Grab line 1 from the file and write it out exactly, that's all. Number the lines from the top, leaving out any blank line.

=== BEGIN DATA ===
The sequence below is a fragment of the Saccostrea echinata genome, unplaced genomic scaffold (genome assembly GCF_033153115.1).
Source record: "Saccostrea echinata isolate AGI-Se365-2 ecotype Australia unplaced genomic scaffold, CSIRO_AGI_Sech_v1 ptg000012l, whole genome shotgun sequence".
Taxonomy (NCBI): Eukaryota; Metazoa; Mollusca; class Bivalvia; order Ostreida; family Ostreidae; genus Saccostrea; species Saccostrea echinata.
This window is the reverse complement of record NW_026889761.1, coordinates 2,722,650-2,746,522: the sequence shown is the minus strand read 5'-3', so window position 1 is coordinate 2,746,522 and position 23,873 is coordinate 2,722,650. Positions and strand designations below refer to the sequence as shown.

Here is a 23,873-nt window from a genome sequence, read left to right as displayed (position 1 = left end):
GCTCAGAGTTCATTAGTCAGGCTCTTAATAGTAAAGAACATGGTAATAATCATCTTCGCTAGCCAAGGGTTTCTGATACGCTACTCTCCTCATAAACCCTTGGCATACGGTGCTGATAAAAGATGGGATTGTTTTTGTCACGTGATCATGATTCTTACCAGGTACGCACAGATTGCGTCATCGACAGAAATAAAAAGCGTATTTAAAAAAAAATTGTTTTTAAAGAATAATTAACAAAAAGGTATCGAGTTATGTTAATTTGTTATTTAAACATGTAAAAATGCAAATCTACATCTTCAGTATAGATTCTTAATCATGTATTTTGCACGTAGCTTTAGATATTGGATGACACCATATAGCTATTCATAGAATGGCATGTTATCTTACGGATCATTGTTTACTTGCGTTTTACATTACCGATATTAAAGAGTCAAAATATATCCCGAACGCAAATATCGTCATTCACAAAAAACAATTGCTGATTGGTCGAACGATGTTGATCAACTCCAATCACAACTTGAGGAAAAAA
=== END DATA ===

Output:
The sequence below is a fragment of the Saccostrea echinata genome, unplaced genomic scaffold (genome assembly GCF_033153115.1).